User recommendations influential in online shopping

Ali Dehghan, assistant professor of IT and business analytics, discusses the recommendation systems used by online retailers Tuesday in the Quay Davis Boardroom. Dehghan explained the differences between recommendations based on user reviews and recommendations generated by an algorithm. / photo by Nareg Agopian
Ali Dehghan, assistant professor of IT and business analytics, discusses the recommendation systems used by online retailers Tuesday in the Quay Davis Boardroom. Dehghan explained the differences between recommendations based on user reviews and recommendations generated by an algorithm. / photo by Nareg Agopian

Sheridan Lambrook
Staff Writer

Assistant Professor of IT and Business Analytics Ali Dehghan presented his latest research, “Developing a Product Network Through User-Generated Recommendations Vs. System-Generated Recommendations on Commercial Online Platform”, Tuesday afternoon in the Quay Davis Executive Boardroom before a small gathering of ULV faculty and students. 

In this technological era of holidays in honor of online shopping, how well do we know the statistics and algorithm behind it, Dehgan asked. When searching for products, is it more tempting when they are at the top, or reviewed highly by customers?

Dehghan collaborated with his colleague, Moez Farrokhia of the University of North Carolina, for the paper. 

Dehghan discussed the difference between user-generated recommendations and system-generated recommendations. 

The rise of online advertising platforms has been an intriguing development for the retail industry in recent years, he said. Companies pay groups like Google and Amazon to advertise the product as one of the first to appear in searches.

For example, Dehghan used Amazon to search for a Samsung TV, which may appear at the top of the page as “sponsored,”  or system-generated, while the “overall pick” is based on customer or user-generated recommendations. 

Unlike previous research on the subject, Dehghan’s study looks at how a network of products change over time depending on the average recommendation.

“We argue that not all products are contributing to the evolution of the networks’ equally,” Dehghan said. “But import products (with better ratings) have more impact on the establishment and formation of links or selection of existing links among products.”

For their research, the duo purchased a random selection of 50 books from Amazon. The 50 books are equivalent to “nodes,” generating 700 different links.

Thanks to features like product comparison, user-generated reviews and additional information about products that are hard to find through traditional channels, online platforms have made the process of searching and buying easier.

Dehghan said that more than 2,005 American consumers reported in 2012 that they had chosen a brand or product that they had not initially considered in more than 65% of their shopping endeavors. 

Dean of College of Business Emmeline de Pillis who attended the talk noted how the advertised products are ultimately losing money, creating a what if scenario.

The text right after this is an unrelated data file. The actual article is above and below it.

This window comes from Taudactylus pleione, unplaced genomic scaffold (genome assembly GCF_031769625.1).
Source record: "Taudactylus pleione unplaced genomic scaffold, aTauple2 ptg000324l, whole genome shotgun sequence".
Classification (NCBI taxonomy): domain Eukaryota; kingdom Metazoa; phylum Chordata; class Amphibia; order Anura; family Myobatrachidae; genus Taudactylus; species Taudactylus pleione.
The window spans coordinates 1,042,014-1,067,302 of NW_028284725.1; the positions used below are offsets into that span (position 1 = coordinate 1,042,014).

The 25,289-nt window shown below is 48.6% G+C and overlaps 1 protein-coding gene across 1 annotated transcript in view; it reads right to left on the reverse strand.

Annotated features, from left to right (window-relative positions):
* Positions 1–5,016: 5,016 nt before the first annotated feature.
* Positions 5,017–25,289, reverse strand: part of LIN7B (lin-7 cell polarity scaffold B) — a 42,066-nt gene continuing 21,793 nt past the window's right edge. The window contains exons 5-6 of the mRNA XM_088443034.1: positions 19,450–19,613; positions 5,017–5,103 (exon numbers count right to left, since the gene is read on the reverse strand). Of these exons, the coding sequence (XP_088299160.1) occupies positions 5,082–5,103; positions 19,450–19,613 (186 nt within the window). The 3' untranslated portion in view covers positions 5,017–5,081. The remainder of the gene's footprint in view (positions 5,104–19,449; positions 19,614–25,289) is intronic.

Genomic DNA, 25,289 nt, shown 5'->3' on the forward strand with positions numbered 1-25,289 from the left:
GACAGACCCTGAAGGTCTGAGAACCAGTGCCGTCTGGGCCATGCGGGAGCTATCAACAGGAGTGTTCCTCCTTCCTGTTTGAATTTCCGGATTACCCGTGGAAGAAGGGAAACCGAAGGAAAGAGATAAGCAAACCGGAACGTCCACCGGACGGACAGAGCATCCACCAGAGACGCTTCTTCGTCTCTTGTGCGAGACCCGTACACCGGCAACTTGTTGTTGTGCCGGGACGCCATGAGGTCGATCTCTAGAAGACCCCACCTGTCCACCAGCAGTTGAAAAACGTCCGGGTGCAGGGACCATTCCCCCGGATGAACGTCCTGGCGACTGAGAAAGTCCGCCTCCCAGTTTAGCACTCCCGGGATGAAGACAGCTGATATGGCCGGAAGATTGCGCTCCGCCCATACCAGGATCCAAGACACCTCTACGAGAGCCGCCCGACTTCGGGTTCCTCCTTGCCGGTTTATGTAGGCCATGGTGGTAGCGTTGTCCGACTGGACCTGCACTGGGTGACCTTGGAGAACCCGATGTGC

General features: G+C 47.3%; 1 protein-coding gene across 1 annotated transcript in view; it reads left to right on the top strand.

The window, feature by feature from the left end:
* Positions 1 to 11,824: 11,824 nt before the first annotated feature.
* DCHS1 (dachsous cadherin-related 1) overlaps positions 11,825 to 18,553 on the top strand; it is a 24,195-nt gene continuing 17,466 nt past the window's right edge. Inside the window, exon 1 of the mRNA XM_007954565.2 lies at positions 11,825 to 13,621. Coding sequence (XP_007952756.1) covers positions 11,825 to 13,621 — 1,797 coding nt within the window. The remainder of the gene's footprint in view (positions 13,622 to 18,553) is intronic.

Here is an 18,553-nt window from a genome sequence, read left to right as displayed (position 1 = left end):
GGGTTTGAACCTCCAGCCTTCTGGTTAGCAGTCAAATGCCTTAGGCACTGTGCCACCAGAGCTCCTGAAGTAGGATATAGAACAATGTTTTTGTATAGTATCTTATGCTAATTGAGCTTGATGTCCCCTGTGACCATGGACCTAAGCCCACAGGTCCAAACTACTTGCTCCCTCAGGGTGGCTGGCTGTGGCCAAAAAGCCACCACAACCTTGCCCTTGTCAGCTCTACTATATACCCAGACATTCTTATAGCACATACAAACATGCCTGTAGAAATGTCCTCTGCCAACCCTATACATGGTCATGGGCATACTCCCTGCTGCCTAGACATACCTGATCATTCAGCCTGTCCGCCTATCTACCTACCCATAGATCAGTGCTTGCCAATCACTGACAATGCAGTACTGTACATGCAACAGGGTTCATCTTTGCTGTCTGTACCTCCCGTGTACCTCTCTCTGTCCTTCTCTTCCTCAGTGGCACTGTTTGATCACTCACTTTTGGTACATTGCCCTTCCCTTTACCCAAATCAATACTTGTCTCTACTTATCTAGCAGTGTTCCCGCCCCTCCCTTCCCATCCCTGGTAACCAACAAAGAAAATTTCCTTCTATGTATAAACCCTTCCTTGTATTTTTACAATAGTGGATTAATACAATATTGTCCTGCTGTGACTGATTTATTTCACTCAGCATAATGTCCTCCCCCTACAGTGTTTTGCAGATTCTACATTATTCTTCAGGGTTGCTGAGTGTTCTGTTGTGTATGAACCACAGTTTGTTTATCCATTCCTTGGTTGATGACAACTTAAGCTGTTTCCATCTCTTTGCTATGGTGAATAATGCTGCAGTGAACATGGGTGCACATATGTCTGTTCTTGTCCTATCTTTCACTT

“What (you) should be doing is finding the best selling network science book and telling all (your) friends to buy that network science book and my book at the same time,” de Pillis said.

“In this preliminary study, we show that the user-generated recommendations are highly influential on raw evolution of networks,” Dehghan said. 

Dehghan added that while the impact of recommenders on product demand has been examined, the question of how these recommenders’ network-driven attributions affect the predictability of product demand remains unanswered.

Sheridan Lambrook can be reached at sheridan.grenda@laverne.edu.

Sheridan Lambrook, a senior journalism major with a concentration in visual journalism, is photography editor and a staff writer for the Campus Times.

Nareg Agopian is a staff photographer for the Campus Times and La Verne Magazine.

Comment

Latest Stories

Related articles

Interfaith ideas connect health care providers and patients

Megan Granquist, director of the athletic training program and professor of kinesiology, presented “Interfaith and Health Care” on Tuesday in the Quay Davis Board Room to roughly 30 people.

Lecture looks at leadership’s downside

Rich Whitney, professor of organizational leadership, presented  “Leaving leadership: The process of moving through point person to past person," Tuesday in the Quay Davis Board Room before an audience of roughly 20.

Mahdavi discusses rise in human trafficking

University President Pardis Mahdavi discussed “Tripping through the Tropes of Trafficking,” as this year’s speaker for the 10th annual Frederick Douglass Human Rights lecture Wednesday in Morgan Auditorium.

Faculty concerned about lack of urgency to fill open positions

Faculty in programs across the University have raised concerns about the dramatic loss of full-time faculty, the University’s failure to retain many of its full-time faculty, and the slow pace and procedure for replacing faculty who have left.